Britain's recession: Harsh but fair?

Job centre plus sign If the economy had behaved as it did in the 1980s there could be a million more people out of work

Britain's latest labour market statistics have again provided happy news - in an environment that would otherwise be rather grim.

Economists have spent a lot of time pondering the jobs puzzle. So have I (sigh). But one consequence of the surprising strength of employment is both welcome and hard to dispute. It may have been an unusually difficult period for our economy but it has also been a surprisingly equitable one.

You might think that sounds mad. How can it be fair that so many people have had their incomes squeezed in real terms - and often nominal terms as well? Or that so many people - young people especially - have been left out of work?

But I didn't say it was less painful than past recessions. In fact, by some measures this has been the worst four-year period for the economy since at least the 1920s. Real household incomes may not be much higher in 2015 than they were in 2001 - that would be unprecedented.

There has been no shortage of economic pain since 2007. What is striking is that the pain has been much more evenly distributed than when we have lurched from boom to bust in the past. For that we can thank the curious strength of UK employment - and the weakness of UK earnings. Put simply: pay packets have been squeezed instead of jobs.

The Institute for Fiscal Studies pulled together the key figures in a report published in the summer.

There's been so much talk of city fat cats and the soaring incomes of the top 1%, you might be surprised to hear that the latest figures show the largest one-year fall in income inequality in nearly 50 years.

The most widely used measure of income inequality - the Gini coefficient - fell from 0.36 to 0.34 in 2010-11. (The coefficient ranges from 0 to 1. Roughly speaking, a coefficient of zero would mean everyone was getting the same income. A coefficient of one would mean everything was going to one person.)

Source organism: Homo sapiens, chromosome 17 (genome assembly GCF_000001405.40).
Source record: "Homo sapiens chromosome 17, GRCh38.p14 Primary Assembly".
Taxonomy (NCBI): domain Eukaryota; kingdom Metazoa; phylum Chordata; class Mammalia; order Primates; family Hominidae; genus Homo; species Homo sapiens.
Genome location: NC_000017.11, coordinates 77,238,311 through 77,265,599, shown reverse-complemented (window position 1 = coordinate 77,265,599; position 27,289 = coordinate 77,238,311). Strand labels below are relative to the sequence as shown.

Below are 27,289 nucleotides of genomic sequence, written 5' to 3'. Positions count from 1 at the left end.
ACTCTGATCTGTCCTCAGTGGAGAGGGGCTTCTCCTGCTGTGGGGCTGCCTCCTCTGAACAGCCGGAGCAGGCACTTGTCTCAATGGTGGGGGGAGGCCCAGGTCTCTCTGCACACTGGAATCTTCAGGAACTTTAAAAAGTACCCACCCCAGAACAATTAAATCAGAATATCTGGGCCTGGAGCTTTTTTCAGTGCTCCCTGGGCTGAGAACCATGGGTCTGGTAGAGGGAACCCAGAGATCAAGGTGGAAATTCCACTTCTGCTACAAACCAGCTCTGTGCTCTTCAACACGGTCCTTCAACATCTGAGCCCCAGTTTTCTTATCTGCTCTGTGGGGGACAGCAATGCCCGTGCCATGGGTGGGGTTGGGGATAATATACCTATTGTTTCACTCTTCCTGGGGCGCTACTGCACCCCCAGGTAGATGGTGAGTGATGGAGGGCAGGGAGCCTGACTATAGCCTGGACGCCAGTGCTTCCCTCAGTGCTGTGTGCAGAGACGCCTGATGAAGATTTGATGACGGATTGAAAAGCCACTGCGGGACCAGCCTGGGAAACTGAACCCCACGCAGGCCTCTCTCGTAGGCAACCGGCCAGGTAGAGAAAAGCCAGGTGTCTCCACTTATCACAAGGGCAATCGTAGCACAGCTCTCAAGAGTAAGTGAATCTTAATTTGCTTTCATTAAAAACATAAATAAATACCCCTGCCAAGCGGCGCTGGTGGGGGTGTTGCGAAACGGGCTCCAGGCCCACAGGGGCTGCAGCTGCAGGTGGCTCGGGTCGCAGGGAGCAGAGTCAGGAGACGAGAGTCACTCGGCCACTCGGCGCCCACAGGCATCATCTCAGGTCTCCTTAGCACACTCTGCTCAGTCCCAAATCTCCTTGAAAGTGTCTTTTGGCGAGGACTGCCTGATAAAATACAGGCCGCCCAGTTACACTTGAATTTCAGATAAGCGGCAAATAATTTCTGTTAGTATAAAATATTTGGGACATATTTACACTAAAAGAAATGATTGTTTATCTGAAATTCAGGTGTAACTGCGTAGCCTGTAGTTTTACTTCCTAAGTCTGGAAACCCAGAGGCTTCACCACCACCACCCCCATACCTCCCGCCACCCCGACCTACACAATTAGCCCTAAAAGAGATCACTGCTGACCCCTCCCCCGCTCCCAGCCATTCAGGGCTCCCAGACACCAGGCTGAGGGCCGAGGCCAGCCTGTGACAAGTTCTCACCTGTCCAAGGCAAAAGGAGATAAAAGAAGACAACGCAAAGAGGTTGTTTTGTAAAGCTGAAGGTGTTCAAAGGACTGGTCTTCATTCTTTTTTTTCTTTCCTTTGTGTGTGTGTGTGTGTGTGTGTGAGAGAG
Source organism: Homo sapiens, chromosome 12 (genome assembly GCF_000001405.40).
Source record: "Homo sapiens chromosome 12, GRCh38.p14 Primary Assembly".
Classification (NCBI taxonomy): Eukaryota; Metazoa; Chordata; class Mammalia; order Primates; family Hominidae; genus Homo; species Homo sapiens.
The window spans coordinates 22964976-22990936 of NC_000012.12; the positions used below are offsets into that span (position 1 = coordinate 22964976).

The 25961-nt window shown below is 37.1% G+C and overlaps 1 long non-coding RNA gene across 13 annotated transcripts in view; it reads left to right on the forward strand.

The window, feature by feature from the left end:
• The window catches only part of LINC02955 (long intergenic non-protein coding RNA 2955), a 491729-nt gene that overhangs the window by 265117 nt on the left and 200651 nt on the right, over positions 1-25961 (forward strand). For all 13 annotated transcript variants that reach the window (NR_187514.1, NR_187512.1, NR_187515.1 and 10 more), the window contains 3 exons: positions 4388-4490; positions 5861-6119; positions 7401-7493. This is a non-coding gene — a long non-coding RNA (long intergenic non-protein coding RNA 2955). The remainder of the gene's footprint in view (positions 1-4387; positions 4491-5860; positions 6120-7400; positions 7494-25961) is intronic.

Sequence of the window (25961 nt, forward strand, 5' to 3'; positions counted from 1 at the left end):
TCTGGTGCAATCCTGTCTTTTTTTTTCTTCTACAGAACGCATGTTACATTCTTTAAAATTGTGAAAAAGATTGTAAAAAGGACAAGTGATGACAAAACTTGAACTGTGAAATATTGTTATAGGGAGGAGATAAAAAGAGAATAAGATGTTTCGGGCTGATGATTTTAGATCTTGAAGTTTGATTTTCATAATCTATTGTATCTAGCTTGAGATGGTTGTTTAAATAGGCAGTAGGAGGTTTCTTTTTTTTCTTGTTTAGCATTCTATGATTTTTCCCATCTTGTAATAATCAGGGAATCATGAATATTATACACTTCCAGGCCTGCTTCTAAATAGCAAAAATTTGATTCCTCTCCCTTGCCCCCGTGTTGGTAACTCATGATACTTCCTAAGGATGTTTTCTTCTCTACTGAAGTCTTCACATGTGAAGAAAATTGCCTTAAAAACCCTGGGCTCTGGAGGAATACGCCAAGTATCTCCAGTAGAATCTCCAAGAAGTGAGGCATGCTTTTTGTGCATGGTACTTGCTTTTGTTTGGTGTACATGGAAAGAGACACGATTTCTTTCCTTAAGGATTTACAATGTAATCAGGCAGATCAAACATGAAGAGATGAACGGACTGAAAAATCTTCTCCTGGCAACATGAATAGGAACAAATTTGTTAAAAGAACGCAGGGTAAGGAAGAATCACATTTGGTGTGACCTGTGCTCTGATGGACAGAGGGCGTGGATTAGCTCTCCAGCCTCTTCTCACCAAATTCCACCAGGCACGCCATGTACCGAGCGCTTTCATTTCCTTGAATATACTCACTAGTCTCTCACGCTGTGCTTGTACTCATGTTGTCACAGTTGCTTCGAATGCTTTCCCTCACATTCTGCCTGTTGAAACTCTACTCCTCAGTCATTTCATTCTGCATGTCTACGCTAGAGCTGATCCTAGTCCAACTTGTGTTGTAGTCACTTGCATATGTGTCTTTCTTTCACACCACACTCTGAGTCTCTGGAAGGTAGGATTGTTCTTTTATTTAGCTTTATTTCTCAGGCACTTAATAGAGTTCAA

That fall to 0.34 may not sound like much, but it takes the level of inequality back to where it was in the late 1990s - and it occurred in a year in which average household incomes went back to where they had been in 2004-05.

Average incomes have fallen in large part because earnings across the economy have fallen. No surprise there: that's what usually happens in a recession. What is not so usual is that the fall in earnings has mainly come through everyone in work being paid less - not from a relatively small fraction losing their jobs.

Incomes in 2010-11 fell in every part of the income distribution - and inequality fell across the board as well. Whether it's the gap between the top tenth and the bottom tenth, or between the middle and the bottom - they all got smaller in 2010-11.


Of course, there have been job losses. There are now around 55,000 more people unemployed than there were in May 2010.

But if the economy had behaved as it did in the early 1980s or 1990s, there could easily be a million more people out of work today. And employment would certainly not be 750,000 higher than it was at the start of the parliament. In fact, we might well not have seen any rise in employment at all.

It's worth mentioning that the fall in inequality also owes something to the government's decision to continue uprating benefits in line with consumer prices - at a time when inflation was well ahead of target, and most working people's incomes have been failing to keep up. Famously, that led to a 5.2% increase in the level of most benefits this April, at a time when average earnings have been rising by around 2%.

The fall in inequality may well be a short-term phenomenon. Earnings at the very top were affected by the introduction of the 50p rate, because a lot of people had tried to shift income into the previous year to avoid paying the higher rate.

As the IFS also point out, there are welfare cuts now under way worth £18bn a year by 2014-15 which cut incomes relatively more toward the lower end of the income scale. And after this year's large increase in benefits, George Osborne might push for a below-inflation increase in benefits in 2013.